Biomass could regenerate, and the game could be set in motion once more -so it is correct to say that -historically - a Seneca Collapse need not necessarily preclude renewal.

    However, All previous rebounds were based built upon the backs of peasants and their draught animals, and the civilizations themselves were not outgrowths of a global, industrialized, fossil-fuel dependent energy-structure.

    That is indeed the crucial -and fatal - difference.

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  16. Professor,

    I'd agree with you that being at the right place at the right time is crucial, but as a mostly-monocausal explanation it leaves me unsatisfied. What about different practices of Christianity and their effects on the mating patterns of Europeans ? Why was the Age of Colonization purely led by people west of the Hajnal line ? (What about Darwin ? -- but let's leave IQ out of this).

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    1. I don't think that a monocausal explanation is a problem: i see it as superior to having to pile up several causes. We discuss the issue single cause vs. multiple causes here: https://arxiv.org/abs/1810.07056

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    2. The Hajnal line is a modern concept -- hard to say whether it existed at the time of the crusades, I'd bet not at all. Then Darwin, well, we go back to the old ideas of racial superiority of Europeans which are just that: old ideas disproved by time. The same about Christianity: it is such a polymorphic concept that it can generate people as different as Francis of Assisi and Ignacio de Loyola.

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  17. I think your analysis has a lot going for it, but it’s not the driving force here. There is a lot of serendipity to get there. In the fifteenth century, admiral Zheng He expanded China’s influence all the way to Africa. Given time the Chinese would certainly have discovered America, but later emperor’s closed China from outside influence. What can’t influence you, you can’t influence.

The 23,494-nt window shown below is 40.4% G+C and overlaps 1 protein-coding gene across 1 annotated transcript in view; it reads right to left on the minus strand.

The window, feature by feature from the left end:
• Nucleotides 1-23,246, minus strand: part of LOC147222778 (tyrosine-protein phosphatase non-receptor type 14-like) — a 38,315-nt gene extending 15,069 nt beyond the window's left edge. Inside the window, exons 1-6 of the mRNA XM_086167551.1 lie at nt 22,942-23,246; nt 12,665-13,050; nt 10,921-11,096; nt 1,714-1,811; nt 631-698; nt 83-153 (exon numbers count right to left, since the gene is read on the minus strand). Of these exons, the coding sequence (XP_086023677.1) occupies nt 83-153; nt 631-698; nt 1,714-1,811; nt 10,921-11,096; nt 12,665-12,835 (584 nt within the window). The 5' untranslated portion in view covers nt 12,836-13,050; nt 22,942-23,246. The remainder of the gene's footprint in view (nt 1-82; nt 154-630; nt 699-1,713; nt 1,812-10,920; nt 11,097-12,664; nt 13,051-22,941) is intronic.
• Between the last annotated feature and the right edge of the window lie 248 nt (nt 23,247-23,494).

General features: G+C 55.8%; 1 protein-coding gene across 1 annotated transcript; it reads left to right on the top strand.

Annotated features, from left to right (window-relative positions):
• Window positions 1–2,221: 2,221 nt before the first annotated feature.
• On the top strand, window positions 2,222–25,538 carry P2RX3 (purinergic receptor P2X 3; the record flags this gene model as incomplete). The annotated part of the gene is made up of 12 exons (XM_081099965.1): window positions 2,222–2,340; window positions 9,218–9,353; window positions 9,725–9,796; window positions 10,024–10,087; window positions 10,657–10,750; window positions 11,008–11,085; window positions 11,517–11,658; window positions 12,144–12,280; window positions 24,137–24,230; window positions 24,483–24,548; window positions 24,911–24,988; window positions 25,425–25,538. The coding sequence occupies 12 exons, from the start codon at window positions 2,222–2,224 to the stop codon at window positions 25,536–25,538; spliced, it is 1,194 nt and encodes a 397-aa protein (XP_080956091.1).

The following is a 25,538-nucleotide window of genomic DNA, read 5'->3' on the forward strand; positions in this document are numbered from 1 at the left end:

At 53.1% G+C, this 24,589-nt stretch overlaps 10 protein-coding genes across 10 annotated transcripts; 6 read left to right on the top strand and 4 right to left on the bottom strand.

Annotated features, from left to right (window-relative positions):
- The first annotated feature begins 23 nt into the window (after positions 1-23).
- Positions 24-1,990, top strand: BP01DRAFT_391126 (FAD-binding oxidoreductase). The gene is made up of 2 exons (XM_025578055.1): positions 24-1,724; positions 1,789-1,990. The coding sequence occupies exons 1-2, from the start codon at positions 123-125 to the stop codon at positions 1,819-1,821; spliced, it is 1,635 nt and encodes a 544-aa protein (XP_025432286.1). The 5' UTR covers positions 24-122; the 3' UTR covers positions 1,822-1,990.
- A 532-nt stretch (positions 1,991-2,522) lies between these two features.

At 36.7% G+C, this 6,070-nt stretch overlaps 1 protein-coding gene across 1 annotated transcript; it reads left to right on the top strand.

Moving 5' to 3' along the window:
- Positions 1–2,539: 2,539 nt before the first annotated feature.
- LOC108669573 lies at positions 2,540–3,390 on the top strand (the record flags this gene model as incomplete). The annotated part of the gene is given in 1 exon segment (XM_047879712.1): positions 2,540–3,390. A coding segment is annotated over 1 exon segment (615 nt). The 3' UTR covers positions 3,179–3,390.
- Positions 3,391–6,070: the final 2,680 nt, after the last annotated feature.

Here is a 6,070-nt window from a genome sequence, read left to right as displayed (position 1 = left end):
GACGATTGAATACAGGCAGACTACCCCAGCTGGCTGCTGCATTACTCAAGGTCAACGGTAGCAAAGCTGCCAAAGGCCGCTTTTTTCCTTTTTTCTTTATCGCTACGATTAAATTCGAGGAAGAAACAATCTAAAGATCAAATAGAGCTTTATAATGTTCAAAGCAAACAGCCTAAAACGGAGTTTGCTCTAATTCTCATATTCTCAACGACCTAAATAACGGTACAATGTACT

At the same time the Byzantine empire fell to the Ottomans, limiting Europe’s access to the Silk Road. Spain was liberated from the Moors. A wealth of ancient knowledge gushed into Europe which St. Thomas Aquinas labored to integrate with European Christianity, which was Neo Platonic. He had to merge Aristotle in there and make it ‘Christian.’ This helped jump start the Renaissance. Expeditions started down the coast of Africa to see if they would get to the far east bypassing the middle east. And one plucky individual decided to try going west. Take a look at a globe today and image that north and south America are not there. That it’s one vast ocean from Lisbon to Vladivostok. You’ll see why they thought him crazy.

    Necessity is the mother of invention. We don’t innovate unless we are forced to do it. I think that’s the point of the Seneca Rebound.

    Jon.

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  18. @ everybody
    I'm glad to signal to you, those 3 interesting lecture ;-) quite in topic about incoming catastrophes

    Game Over for the Climate? Can we control the climate crisis in time? Updates from Permafrost Report 2017
    http://mio-radar.blogspot.com/2018/11/game-over-for-climate-can-we-control.html


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Who

Ugo Bardi is a member of the Club of Rome and the author of "Extracted: how the quest for mineral resources is plundering the Planet" (Chelsea Green 2014). His most recent book is "The Seneca Effect" (Springer 2017)